When mammoth galaxy clusters collide in a 'cosmic free-for-all'

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Washington, April 17 (ANI): By combining information from three different telescopes, scientists are learning what happens when some of the largest galaxy clusters in the Universe collide with each other in a cosmic free-for-all.

Galaxy clusters are the largest objects bound by gravity in the Universe.

Using data from NASA's Chandra X-ray Observatory, Hubble Space Telescope and the Keck Observatory on Mauna Kea, Hawaii, astronomers were able to determine the three-dimensional geometry and motion in the system MACSJ0717.5+3745 (or MACSJ0717 for short) located about 5.4 billion light years from Earth.

The researchers found that four separate galaxy clusters are involved in a triple merger, the first time such a phenomenon has been documented.

In MACSJ0717, a 13-million-light-year-long stream of galaxies, gas and dark matter, known as a filament, is pouring into a region already full of galaxies.

Like a freeway of cars emptying into a full parking lot, this flow of galaxies has caused one collision after another.

"In addition to this enormous pileup, MACSJ0717 is also remarkable because of its temperature," said Cheng-Jiun Ma of the University of Hawaii and lead author of the study.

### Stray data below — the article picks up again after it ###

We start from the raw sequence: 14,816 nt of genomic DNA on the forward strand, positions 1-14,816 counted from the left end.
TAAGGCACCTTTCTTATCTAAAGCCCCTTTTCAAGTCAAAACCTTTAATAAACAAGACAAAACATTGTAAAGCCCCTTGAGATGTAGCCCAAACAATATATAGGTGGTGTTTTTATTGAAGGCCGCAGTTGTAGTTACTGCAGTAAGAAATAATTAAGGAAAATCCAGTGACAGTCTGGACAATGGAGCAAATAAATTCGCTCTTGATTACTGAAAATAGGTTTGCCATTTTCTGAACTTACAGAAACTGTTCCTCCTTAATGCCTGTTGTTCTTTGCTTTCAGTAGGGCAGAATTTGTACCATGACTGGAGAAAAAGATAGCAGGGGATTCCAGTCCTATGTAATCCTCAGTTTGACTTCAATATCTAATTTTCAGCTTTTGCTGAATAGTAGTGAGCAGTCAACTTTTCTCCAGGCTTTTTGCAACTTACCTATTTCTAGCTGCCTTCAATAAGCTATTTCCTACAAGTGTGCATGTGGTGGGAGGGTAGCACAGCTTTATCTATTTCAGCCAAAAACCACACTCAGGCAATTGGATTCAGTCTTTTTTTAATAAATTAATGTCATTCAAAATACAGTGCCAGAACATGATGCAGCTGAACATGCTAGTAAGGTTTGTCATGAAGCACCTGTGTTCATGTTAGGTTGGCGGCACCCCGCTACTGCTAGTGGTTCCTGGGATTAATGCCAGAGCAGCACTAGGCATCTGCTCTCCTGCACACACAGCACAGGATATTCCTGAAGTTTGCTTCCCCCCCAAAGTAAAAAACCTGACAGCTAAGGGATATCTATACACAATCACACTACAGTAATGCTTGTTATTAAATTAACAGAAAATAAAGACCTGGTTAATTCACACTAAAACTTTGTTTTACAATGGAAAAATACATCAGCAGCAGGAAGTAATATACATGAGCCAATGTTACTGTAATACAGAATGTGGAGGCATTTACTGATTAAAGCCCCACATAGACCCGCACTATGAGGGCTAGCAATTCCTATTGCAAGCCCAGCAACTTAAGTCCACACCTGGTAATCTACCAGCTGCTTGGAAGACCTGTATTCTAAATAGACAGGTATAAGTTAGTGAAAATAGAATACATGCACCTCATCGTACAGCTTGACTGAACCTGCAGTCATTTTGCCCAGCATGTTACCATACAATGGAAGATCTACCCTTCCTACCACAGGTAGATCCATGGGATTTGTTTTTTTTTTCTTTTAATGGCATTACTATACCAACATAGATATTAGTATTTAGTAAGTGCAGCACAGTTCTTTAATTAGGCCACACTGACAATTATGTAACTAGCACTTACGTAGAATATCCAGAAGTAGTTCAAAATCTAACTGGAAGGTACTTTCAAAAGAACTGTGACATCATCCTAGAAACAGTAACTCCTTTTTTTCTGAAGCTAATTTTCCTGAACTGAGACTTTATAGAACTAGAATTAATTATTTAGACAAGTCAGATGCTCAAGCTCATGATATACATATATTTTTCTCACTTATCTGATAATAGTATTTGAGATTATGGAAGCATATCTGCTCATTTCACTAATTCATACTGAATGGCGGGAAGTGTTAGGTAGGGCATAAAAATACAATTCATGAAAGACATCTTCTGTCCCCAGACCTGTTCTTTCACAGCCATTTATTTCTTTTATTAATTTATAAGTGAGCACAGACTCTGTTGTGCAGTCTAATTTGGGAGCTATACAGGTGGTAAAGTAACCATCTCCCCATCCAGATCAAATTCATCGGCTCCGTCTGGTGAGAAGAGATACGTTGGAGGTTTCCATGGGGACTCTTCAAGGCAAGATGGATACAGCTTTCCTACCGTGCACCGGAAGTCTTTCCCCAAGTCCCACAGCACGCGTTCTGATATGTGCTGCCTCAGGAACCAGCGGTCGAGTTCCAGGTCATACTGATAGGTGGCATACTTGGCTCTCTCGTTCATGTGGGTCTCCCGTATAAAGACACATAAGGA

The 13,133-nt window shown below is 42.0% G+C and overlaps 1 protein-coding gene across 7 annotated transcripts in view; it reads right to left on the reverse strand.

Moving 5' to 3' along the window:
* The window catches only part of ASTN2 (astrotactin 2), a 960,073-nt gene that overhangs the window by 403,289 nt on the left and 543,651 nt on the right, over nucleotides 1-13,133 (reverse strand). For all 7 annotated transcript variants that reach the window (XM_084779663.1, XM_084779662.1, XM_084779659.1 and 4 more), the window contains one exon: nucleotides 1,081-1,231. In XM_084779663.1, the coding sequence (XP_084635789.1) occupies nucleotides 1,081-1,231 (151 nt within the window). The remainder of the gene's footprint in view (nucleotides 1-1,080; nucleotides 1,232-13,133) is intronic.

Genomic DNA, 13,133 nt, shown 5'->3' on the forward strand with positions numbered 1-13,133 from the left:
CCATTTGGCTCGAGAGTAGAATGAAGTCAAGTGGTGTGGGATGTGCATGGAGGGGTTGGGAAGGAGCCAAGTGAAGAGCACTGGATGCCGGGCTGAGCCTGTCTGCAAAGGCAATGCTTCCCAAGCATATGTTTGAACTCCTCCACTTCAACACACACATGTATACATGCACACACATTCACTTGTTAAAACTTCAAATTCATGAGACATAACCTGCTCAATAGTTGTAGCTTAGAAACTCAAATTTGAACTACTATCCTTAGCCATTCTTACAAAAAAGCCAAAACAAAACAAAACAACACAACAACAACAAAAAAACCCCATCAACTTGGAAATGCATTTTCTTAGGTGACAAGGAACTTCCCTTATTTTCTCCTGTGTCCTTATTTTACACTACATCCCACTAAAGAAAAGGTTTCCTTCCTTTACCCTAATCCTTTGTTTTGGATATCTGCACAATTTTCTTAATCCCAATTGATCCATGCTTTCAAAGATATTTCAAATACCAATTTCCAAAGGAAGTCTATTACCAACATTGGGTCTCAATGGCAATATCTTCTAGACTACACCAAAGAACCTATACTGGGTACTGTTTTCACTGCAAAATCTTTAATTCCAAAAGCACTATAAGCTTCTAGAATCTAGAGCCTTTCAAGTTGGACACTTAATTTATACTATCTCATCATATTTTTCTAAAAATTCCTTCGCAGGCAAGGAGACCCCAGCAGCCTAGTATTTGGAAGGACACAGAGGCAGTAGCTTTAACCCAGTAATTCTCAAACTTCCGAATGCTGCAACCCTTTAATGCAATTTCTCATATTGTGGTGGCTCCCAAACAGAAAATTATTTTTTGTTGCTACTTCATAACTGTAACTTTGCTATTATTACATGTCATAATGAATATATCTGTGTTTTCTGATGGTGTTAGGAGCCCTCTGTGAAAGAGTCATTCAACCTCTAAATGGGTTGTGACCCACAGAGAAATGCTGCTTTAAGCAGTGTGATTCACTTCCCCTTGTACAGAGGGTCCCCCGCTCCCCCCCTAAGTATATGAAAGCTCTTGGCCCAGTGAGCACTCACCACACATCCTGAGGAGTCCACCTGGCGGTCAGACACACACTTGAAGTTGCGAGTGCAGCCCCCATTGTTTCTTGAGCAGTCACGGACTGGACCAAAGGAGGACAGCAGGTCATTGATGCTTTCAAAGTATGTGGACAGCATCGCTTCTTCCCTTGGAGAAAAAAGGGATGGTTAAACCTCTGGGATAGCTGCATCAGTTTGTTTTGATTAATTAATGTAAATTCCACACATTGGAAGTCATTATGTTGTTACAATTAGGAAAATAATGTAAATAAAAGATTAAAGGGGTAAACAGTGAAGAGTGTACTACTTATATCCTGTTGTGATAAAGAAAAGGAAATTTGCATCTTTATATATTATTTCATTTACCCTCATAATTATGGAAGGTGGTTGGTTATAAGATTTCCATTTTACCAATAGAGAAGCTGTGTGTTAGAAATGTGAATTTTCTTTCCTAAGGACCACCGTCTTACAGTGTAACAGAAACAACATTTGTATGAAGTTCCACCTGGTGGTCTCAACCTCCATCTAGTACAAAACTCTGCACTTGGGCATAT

"Since each of these collisions releases energy in the form of heat, MACS0717 has one of the highest temperatures ever seen in such a system," he added.

While the filament leading into MACJ0717 had been previously discovered, these results show for the first time that it was the source of this galactic pummeling.

The evidence is two-fold.

First, by comparing the position of the gas and clusters of galaxies, the researchers tracked the direction of clusters' motions, which matched the orientation of the filament in most cases.

Secondly, the largest hot region in MACSJ0717 is where the filament intersects the cluster, suggesting ongoing impacts.

"MACSJ0717 shows how giant galaxy clusters interact with their environment on scales of many millions of light years," said team member Harald Ebeling, also from University of Hawaii.

"This is a wonderful system for studying how clusters grow as material falls into them along filaments," he added. (ANI)

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